Plants, Stone, California Landscapes


Archive for February, 2012

February Bloom Day — First Blooms

Iris douglasiana

This’ll be a short bloom day post. We don’t have a lot in bloom, but things are starting up with the promise of more to come. This past week saw several plants open their first flowers. We have our first Doug Iris, first Cal Poppy, and first Daffodil. The Tree Coreopsis, Ribes ‘White Icicle,’ and the New Zealand Tree Fuchsia have been blooming for a couple of weeks. One of the Sidalceas has had a clutch of flowers for the same amount of time. And the ever-bloomers have flowers, Alyssum, Geranium ‘Bill Wallis,’ Calendula, and the Iochroma. Of the deciduous plants, the Ninebark broke leaf at the start of the month and the Snowberry is breaking leaf now. That’s early for the snowberry, but right on schedule for the ninebark.

Coreopsis gigantea

Thanks to Carol for hosting bloom day. Click over to MayDreamsGardens for links to many more blogs showing off their flowers.

Andy Goldsworthy’s Stone River

I almost included this in my post about the Richard Serra sculpture at the Stanford museum, but it seemed like it should get its own post. It’s Stone River, one of several Andy Goldsworthy pieces in the Bay Area. The others are Drawn Stone at the De Young museum and Spire in the Presidio. This one is my favorite of the three. I love the snakelike form and the stylized coping stones. Vertical coping stones along the top of a wall are common, especially in Europe, but I’ve never seen them quite like this. It’s all built from rubble the university saved after the earthquakes of 1989 and 1906, 128 tons of stone, 320 feet long.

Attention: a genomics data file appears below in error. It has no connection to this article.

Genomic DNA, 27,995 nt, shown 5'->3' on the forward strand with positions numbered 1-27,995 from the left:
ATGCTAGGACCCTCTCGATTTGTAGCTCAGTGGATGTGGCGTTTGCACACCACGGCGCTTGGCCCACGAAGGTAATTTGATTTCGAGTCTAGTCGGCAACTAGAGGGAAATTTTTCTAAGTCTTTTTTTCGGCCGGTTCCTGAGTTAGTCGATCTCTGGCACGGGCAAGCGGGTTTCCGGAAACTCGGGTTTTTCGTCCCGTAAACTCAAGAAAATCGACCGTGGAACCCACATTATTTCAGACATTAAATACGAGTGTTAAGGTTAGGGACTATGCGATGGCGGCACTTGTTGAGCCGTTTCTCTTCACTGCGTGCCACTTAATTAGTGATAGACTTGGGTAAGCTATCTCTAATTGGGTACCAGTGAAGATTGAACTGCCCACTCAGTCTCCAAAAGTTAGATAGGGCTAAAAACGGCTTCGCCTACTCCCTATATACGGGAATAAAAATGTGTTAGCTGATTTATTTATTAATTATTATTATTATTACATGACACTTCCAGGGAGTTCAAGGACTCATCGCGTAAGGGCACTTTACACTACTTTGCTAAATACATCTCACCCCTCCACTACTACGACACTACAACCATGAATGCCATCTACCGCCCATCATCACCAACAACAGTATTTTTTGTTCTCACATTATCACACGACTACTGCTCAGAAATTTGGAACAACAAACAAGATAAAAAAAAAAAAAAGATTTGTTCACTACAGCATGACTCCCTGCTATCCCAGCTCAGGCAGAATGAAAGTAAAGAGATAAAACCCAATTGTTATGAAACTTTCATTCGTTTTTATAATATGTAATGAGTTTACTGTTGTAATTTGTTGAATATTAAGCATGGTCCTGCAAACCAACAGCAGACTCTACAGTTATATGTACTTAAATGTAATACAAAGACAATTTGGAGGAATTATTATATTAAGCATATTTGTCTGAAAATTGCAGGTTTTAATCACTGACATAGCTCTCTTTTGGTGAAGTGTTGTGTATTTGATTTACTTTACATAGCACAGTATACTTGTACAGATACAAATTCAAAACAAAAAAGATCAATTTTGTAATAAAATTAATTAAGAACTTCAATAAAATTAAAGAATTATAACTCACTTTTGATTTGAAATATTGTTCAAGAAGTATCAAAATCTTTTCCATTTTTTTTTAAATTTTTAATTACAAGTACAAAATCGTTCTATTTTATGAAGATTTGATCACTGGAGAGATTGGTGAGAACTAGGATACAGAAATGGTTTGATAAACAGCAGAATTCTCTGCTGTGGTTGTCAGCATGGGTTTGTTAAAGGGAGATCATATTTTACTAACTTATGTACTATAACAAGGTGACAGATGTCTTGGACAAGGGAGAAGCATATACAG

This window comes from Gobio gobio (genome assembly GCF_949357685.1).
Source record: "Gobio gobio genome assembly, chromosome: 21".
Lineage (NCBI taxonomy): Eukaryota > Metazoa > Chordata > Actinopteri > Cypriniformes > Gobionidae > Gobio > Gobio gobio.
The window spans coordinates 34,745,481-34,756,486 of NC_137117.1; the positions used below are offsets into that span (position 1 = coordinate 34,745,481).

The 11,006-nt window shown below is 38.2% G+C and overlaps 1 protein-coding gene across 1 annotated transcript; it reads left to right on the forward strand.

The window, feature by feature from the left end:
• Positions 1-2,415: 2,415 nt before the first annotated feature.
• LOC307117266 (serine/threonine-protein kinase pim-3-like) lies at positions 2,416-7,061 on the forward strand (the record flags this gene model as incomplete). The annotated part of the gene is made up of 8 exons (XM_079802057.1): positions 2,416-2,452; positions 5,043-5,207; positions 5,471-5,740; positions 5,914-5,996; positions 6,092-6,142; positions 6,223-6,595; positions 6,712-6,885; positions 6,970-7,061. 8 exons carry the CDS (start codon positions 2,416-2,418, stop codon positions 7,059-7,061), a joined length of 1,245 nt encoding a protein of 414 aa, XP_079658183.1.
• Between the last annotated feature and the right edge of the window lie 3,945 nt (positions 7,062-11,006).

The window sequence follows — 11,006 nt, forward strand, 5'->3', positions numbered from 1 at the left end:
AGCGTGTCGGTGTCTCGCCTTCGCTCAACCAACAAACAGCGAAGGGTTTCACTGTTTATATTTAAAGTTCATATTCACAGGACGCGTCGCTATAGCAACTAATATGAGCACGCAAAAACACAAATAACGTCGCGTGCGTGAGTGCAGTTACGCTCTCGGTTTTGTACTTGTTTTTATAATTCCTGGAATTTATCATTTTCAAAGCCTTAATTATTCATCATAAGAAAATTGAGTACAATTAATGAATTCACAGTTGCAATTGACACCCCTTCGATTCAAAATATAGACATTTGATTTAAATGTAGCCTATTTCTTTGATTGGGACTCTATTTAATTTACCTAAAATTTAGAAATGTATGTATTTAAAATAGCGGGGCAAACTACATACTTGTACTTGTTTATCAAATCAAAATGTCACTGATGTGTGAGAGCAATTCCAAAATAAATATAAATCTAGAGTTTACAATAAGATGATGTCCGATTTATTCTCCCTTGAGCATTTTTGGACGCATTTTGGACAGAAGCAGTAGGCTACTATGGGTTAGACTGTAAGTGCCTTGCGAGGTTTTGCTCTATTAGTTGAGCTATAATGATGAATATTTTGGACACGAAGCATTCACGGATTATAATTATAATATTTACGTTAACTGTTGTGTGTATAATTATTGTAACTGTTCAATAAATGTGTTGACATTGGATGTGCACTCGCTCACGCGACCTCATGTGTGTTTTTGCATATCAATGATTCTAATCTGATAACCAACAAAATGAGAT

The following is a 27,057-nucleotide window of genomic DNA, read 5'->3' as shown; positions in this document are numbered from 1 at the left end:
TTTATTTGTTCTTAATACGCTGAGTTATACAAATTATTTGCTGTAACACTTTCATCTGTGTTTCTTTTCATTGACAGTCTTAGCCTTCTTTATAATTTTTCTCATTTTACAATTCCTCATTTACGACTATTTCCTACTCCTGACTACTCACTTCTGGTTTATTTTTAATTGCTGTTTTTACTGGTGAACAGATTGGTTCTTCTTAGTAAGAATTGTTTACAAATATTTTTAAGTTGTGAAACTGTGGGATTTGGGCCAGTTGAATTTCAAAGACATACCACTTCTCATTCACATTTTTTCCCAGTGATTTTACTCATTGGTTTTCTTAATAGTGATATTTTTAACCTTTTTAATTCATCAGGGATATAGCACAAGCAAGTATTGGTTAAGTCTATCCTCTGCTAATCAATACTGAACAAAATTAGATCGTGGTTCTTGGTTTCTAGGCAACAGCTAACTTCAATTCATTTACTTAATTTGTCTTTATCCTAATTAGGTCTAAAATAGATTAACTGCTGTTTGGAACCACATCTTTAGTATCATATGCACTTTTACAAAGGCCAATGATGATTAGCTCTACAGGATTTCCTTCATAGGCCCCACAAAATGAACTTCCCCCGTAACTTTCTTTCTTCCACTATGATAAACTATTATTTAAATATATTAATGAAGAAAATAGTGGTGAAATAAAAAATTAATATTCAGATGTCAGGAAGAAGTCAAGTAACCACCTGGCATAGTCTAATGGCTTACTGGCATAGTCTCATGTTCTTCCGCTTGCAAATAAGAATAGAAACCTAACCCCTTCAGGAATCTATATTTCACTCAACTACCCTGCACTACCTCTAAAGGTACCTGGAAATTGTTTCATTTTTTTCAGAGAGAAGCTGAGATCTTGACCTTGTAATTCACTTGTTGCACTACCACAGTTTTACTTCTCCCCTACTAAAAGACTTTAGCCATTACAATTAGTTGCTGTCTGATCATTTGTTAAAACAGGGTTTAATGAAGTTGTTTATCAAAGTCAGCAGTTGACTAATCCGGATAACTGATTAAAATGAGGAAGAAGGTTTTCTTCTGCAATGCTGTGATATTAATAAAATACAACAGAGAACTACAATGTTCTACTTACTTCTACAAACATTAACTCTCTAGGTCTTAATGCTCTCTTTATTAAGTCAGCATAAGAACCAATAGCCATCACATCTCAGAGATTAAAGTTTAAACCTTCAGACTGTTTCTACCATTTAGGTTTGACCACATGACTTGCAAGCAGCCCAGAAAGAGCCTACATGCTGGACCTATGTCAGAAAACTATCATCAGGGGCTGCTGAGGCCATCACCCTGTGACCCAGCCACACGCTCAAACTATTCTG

The whole thing is set into the ground with the top of the wall at grade. Because the color of the stone and the dirt match so closely, it sort of feels like someone took a big scoop of dirt and compressed it into the stone for the wall. I like to see how far I can get walking along the top (not very far).


This warm weather and lack of rain has me a little unsettled. I remember some winters like this when I was growing up, but that was before my gardening days and I don’t remember how it affected the plants. I guess I’ll be finding out. In the meantime, I’ve stopped at Tilden several times this winter to check out how the manzanitas are responding to this lack of a winter. I thought I could look at past photos to see if the different varieties are acting any different this year, but I couldn’t figure out anything conclusive. I think I’ve seen bigger bloom clusters in other years and I think they started blooming a couple of weeks late this year, but I couldn’t say for sure. In any case, they’re looking good right now in the heart of manzanita season.

The one in the photo below, Arctostaphylos montana-regis, has one of the best tree trunks I’ve ever seen. This little cluster of trees is probably my favorite spot in my favorite garden.

The next thing to keep an eye on is when everything deciduous wakes up. A few things in the garden had buds, but nothing had broken into leaf yet.

Tree, Line by Zander Olsen

I really like this photo by a photographer from the UK. It’s great how it plays with my eye, but also how it seems to satirize or exploit the practice of painting tree trunks white. He has more photos on his website.

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